Non-invasive brain surgery proves successful


Not many patients can imagine having a glass of champagne with their surgeons straight after brain surgery but that is exactly what is happening at a Zurich hospital.

This content was published on June 25, 2009 - 08:22

Swiss doctors have successfully carried out the world's first non-invasive brain surgery with use of high-intensity focused ultrasound (HIFU).

Ten adult patients, who were awake during the revolutionary painless procedure, have been treated at University Children's Hospital Zurich since September 2008 as part of a clinical study. The results were published this week.

All interventions were completed successfully and without complications under the direction of professors Daniel Jeanmonod and Ernst Martin.

"This fully non-invasive procedure opens new horizons for neurosurgery and the treatment of different neurological brain disorders," Ernst Martin, director of the hospital's Magnetic Resonance Centre told

The list of diseases and conditions which could be treated with this safe and effective technique includes Parkinson's, Alzheimer's, epilepsy, brain tumour and stroke.

Projected pain

Martin and Jeanmonod have been working on patients with neuropathic pain due to functional brain disorders. Specifically, they are people who experienced pain in amputated or paralysed parts of the body.

"The origin of the pain does not exist anymore but the brain projects the pain so that is why we operate on the brain," Martin explained. The patients have all remained pain-free since their operations.

HIFU has been used for some years in the treatment of uterine fibroids and tumours of the prostate gland. The ultrasound beams heat up the problem area, creating a lesion and rendering it inactive.

This is the first time that the technique has been applied to the brain through the intact skull for non-invasive neurosurgery.


"A major breakthrough was the MR guidance – that is image guidance of the operative process by magnetic resonance imaging and also magnetic resonance thermometry, where we get thermo maps and can see exactly the temperature development at the spot where we operate," Martin explained.

It is common knowledge that ultrasound does not go through the skull because bone absorbs the waves. But Martin, Jeanmonod and their team managed to overcome this obstacle by creating a helmet-like hemisphere with 1,024 transducers, which can each be individually set, beaming separately into the skull.

The benefits are enormous. "We avoid the risk of bleeding, we do not harm anything on the brain, there is no intervention on the brain other than the focal spot and we have no risk of infection."

Each beaming session lasts ten to 20 seconds with breaks of several minutes in between, building up the temperature step by step.

Towards the end some patients experienced vertigo, light headedness or stinging sensations but only during the beaming sessions. The whole procedure lasts several hours and the patient is awake and fully conscious throughout.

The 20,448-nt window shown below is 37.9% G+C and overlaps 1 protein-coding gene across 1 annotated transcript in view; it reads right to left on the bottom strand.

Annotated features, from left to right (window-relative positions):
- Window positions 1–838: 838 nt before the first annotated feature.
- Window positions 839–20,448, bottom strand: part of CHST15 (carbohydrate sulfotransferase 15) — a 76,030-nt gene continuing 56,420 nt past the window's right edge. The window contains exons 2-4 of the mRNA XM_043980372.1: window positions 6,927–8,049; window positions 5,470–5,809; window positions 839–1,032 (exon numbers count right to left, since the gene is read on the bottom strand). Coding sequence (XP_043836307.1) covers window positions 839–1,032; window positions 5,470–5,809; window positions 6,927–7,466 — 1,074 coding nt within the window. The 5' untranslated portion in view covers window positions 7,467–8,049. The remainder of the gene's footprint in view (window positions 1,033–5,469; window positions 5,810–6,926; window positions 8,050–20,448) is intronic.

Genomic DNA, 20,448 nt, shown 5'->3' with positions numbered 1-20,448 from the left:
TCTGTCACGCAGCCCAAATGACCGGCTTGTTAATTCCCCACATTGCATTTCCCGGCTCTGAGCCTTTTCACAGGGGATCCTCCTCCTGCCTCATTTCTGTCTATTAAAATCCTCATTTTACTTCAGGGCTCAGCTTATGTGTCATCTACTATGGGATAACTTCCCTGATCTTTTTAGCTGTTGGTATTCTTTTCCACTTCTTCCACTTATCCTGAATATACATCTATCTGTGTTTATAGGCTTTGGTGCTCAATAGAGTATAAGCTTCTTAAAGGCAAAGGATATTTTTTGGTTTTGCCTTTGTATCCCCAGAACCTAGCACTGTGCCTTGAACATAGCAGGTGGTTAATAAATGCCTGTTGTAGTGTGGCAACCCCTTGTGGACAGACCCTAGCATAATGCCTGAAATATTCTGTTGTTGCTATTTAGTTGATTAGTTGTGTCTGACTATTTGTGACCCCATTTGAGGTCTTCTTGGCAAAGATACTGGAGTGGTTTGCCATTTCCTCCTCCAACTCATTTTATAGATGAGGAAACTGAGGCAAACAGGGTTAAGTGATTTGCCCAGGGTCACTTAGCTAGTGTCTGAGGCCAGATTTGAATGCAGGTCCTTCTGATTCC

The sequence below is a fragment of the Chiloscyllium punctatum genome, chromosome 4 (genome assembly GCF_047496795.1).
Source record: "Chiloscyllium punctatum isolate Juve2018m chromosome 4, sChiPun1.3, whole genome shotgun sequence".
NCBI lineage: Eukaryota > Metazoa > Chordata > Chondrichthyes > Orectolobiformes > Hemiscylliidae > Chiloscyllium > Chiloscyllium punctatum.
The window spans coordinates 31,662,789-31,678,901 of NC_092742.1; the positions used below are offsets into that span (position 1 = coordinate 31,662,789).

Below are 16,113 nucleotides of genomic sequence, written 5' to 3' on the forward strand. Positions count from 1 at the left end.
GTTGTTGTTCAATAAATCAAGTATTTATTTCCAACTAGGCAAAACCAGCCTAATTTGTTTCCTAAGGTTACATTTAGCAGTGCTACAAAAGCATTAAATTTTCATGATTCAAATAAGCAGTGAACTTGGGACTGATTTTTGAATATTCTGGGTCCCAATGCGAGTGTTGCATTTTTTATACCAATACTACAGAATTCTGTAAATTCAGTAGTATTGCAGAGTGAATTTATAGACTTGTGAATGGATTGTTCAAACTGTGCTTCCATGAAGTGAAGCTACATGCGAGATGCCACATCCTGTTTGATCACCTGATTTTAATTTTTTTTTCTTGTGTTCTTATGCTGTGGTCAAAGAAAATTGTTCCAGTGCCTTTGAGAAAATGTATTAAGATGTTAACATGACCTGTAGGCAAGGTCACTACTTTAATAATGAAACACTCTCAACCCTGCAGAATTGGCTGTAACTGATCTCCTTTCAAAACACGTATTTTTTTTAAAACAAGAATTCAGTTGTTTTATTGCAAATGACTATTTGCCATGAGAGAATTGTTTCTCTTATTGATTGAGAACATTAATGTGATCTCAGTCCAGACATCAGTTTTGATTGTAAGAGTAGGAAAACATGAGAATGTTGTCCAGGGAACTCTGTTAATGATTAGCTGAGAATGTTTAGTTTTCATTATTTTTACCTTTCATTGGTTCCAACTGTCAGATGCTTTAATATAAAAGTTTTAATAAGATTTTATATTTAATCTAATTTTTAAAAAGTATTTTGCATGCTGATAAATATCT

New horizons

The Zurich breakthrough opens up a wide field of potential applications for HIFU brain surgery.

Various groups, mainly in North America, are close to beginning other HIFU surgery clinical trials on humans for a range of diseases and conditions, including brain tumours, stroke and neuro-degenerative diseases such as Alzheimers.

Meanwhile the Zurich team will carry on with clinical trials on pain disorders, but also move on in the coming months to movement disorders, including tremor and Parkinson's as well as epilepsy.

MR-guided HIFU

Magnetic resonance guided high-intensity focused ultrasound (MRgHIFU) has been successfully used for some years for non-invasive surgery in gynaecology and urology.

This technically complex procedure focuses a large number of ultrasound beams onto a small target of a few millimeters in diameter inside the human body.

The energy of each individual ultrasound beam does not cause measurable heating when crossing the tissue inside the body but at the target a focal temperature increase can be produced, which is sufficient to ablate (surgically remove) the tissue through coagulation.

The combination of HIFU and MR imaging allows exact planning of the target area, visualization of the whole procedure, as well as precise monitoring of the temperature development throughout the procedure.

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The pioneering Swiss ultrasound-based brain surgery is a project of the National Centre of Competence in Research (NCCR) Co-Me.

NCCR Co-Me is a network of about 30 leading clinics and engineering sites in Switzerland with strong links to industry and international partners.

The leading house is the Swiss Federal Institute of Technology Zurich. The aim of the NCCR Co-Me is to take advantage of computer technologies to improve patient care.

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